The Romneyshambles


Mitt Romeny is standing for President of the United States. That position is often described as leader of the free world, but his efforts in london suggest he might just be a tool. Not only is he tone deaf, but he said some silly things and did dumb things like on take questions from pommy reporters.

One of those pommy reporters hashtagged it #romneyshambles:

Maybe he was just trying to make up for his adviser hyping his “Anglo-Saxon heritage.” On Thursday, rather than displaying his affinity for the British, Mitt Romney insulted them by questioningthe professionalism of their Olympics planning.

“It’s hard to know just how well it will turn out. There are a few things that were disconcerting,” he told NBC’s Brian Williams. “The stories about the private security firm not having enough people, the supposed strike of the immigration and customs officials, that obviously is not something which is encouraging.” The British press was unamused. The Telegraph’s website screamed: “Olympics: David Cameron rejects Mitt Romney’s suggestion Britain is not ready,” while The Times of London headlined the story “PM rebuffs Romney over readiness for Olympics.”

Cameron himself told reporters: “This is a time of some economic difficulty for the UK, but look at what we are capable of achieving as a nation even at a difficult economic time,” he said. “I think we will show the whole world not just that we come together as a United Kingdom but also we’re extremely good at welcoming people from across the world.”

Clearly, the same can’t be said for Romney.

“I will obviously make those points to Mitt Romney,” Cameron added. “I look forward to meeting him.”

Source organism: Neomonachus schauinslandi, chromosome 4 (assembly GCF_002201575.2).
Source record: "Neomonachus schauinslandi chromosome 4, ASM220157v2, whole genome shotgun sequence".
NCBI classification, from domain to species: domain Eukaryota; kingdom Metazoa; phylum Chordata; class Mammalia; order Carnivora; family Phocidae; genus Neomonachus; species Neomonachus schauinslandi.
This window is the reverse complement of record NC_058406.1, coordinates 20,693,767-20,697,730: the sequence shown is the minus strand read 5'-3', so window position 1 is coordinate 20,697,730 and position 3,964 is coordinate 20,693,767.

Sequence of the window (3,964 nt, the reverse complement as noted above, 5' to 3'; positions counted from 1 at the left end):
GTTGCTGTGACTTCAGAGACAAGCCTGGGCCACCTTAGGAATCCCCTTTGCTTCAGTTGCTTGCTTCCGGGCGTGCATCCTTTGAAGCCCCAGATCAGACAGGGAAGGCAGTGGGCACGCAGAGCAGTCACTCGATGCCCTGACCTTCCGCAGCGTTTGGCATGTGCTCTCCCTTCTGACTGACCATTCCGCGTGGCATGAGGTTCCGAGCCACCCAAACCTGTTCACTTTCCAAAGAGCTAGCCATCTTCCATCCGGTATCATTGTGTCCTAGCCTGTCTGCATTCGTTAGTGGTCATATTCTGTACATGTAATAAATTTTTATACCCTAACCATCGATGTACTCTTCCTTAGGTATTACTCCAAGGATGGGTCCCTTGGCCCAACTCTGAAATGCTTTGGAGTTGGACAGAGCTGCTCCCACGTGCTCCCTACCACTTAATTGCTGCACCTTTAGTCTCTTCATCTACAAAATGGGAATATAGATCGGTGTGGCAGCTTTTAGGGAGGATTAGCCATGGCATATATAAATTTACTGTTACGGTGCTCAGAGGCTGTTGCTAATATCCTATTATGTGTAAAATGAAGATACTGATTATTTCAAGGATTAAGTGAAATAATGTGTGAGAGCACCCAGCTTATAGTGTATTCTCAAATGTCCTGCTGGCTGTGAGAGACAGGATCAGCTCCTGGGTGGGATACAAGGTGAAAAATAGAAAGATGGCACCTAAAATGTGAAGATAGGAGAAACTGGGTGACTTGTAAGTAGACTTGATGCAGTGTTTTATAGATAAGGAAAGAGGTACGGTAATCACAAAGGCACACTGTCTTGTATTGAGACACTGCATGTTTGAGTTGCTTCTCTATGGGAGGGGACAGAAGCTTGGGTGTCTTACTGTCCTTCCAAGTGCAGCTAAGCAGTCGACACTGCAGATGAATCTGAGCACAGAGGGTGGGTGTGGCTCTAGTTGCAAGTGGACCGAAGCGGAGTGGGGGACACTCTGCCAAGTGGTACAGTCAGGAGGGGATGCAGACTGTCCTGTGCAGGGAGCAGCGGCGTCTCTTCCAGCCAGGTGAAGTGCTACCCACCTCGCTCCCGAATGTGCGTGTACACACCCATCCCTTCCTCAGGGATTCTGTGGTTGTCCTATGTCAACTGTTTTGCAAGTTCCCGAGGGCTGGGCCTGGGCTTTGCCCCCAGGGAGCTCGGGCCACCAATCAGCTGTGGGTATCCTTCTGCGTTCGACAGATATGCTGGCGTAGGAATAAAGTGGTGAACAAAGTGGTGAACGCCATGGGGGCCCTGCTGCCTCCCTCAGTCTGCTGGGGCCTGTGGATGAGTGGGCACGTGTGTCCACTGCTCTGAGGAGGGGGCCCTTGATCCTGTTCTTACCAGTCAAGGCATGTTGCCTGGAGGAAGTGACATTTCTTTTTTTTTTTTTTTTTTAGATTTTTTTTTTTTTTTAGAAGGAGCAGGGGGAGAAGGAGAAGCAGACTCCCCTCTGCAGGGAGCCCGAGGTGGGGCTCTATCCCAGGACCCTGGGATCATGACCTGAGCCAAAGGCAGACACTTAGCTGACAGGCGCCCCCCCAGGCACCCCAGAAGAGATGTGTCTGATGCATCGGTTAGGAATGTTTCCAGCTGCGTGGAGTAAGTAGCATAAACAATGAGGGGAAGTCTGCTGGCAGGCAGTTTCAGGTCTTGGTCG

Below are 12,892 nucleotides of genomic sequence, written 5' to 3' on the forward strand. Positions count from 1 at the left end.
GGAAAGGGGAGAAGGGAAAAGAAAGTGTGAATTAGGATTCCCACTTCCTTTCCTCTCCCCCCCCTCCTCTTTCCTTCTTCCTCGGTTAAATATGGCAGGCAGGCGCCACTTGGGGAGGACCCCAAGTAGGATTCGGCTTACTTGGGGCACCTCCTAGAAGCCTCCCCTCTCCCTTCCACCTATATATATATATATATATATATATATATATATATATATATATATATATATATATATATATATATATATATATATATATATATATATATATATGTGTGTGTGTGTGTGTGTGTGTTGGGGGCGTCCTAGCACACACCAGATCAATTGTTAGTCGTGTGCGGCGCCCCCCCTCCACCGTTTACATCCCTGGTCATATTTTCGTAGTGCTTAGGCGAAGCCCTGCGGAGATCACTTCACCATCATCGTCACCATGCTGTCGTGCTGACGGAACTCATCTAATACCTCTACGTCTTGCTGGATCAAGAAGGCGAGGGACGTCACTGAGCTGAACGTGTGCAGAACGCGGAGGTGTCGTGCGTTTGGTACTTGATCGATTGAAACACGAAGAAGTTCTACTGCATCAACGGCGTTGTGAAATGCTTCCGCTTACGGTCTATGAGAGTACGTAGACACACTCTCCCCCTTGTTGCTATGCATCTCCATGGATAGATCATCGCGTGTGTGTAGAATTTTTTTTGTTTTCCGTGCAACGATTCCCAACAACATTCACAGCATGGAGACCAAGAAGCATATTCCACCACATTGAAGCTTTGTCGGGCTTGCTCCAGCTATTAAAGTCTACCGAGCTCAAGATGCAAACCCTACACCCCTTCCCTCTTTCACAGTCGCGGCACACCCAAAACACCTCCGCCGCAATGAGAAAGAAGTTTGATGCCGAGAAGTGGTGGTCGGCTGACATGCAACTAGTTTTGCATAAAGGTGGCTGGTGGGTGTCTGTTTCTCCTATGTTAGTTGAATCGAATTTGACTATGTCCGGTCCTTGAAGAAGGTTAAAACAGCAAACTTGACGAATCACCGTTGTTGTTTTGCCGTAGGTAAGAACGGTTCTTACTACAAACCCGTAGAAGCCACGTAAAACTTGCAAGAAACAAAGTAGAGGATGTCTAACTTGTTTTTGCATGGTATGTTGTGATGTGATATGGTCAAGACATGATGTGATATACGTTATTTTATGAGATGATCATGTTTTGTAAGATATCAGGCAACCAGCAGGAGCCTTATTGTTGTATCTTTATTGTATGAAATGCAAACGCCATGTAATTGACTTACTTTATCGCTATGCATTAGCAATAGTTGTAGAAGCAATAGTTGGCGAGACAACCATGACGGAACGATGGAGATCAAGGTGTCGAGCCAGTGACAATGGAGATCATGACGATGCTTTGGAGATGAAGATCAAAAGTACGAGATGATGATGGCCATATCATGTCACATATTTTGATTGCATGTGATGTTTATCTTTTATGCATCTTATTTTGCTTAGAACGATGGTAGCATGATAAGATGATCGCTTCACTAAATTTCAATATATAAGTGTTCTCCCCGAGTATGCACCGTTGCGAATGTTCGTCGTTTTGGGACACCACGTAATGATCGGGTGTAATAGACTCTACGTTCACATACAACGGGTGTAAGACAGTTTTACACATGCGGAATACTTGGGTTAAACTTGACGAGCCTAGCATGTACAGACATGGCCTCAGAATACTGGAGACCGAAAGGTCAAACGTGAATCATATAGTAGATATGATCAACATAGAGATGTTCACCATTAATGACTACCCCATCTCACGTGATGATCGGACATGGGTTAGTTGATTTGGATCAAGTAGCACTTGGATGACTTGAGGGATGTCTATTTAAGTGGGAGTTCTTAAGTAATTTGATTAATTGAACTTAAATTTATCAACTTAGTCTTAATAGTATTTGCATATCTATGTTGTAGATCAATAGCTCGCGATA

I bet. Way to keep that “special relationship” special, Mitt.

I’ve called Romney “gaffe-tastic” before, but I found myself shocked by his tone-deaf, condescending remarks in London. I mean, we expect it in this country. Romney’s Olympics gaffe made me think about when, campaigning in Pittsburgh, the candidate insulted a local bakery by disdaining its baked goods. “I’m not sure about these cookies. They don’t look like you made them,” Romney said to the woman next to him. “No, no. They came from the local 7/11 bakery, or whatever.” In fact they came from the local Bethel Bakery, whose owner later told MSNBC’s Lawrence O’Donnell he was offended by Romney’s remarks.

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As much at home writing editorials as being the subject of them, Cam has won awards, including the Canon Media Award for his work on the Len Brown/Bevan Chuang story.  And when he’s not creating the news, he tends to be in it, with protagonists using the courts, media and social media to deliver financial as well as death threats.

They say that news is something that someone, somewhere, wants kept quiet.   Cam Slater doesn’t do quiet, and as a result he is a polarising, controversial but highly effective journalist that takes no prisoners.

He is fearless in his pursuit of a story.

Love him or loathe him.  But you can’t ignore him.